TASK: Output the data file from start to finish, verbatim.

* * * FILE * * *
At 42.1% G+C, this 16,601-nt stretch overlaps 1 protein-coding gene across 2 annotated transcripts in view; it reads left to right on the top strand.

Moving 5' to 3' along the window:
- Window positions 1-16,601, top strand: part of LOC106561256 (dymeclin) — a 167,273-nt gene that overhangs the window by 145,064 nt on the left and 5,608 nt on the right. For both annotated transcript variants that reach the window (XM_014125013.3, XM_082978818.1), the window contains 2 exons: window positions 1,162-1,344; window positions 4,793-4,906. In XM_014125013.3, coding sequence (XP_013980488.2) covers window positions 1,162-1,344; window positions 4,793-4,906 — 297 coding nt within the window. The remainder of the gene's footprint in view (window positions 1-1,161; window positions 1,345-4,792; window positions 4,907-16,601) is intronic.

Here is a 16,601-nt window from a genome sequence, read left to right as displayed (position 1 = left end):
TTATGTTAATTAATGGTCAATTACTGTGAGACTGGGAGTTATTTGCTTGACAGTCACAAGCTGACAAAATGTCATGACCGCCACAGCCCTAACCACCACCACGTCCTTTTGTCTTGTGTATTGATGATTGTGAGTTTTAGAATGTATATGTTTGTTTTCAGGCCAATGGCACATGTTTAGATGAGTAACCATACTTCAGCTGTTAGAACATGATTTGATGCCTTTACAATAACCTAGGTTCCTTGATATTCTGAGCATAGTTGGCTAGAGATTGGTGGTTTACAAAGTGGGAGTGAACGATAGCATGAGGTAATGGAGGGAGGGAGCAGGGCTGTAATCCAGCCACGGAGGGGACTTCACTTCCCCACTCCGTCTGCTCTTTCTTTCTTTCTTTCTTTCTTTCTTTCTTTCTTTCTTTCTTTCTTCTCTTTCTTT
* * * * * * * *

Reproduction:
At 42.1% G+C, this 16,601-nt stretch overlaps 1 protein-coding gene across 2 annotated transcripts in view; it reads left to right on the top strand.

Moving 5' to 3' along the window:
- Window positions 1-16,601, top strand: part of LOC106561256 (dymeclin) — a 167,273-nt gene that overhangs the window by 145,064 nt on the left and 5,608 nt on the right. For both annotated transcript variants that reach the window (XM_014125013.3, XM_082978818.1), the window contains 2 exons: window positions 1,162-1,344; window positions 4,793-4,906. In XM_014125013.3, coding sequence (XP_013980488.2) covers window positions 1,162-1,344; window positions 4,793-4,906 — 297 coding nt within the window. The remainder of the gene's footprint in view (window positions 1-1,161; window positions 1,345-4,792; window positions 4,907-16,601) is intronic.

Here is a 16,601-nt window from a genome sequence, read left to right as displayed (position 1 = left end):
TTATGTTAATTAATGGTCAATTACTGTGAGACTGGGAGTTATTTGCTTGACAGTCACAAGCTGACAAAATGTCATGACCGCCACAGCCCTAACCACCACCACGTCCTTTTGTCTTGTGTATTGATGATTGTGAGTTTTAGAATGTATATGTTTGTTTTCAGGCCAATGGCACATGTTTAGATGAGTAACCATACTTCAGCTGTTAGAACATGATTTGATGCCTTTACAATAACCTAGGTTCCTTGATATTCTGAGCATAGTTGGCTAGAGATTGGTGGTTTACAAAGTGGGAGTGAACGATAGCATGAGGTAATGGAGGGAGGGAGCAGGGCTGTAATCCAGCCACGGAGGGGACTTCACTTCCCCACTCCGTCTGCTCTTTCTTTCTTTCTTTCTTTCTTTCTTTCTTTCTTTCTTTCTTTCTTCTCTTTCTTT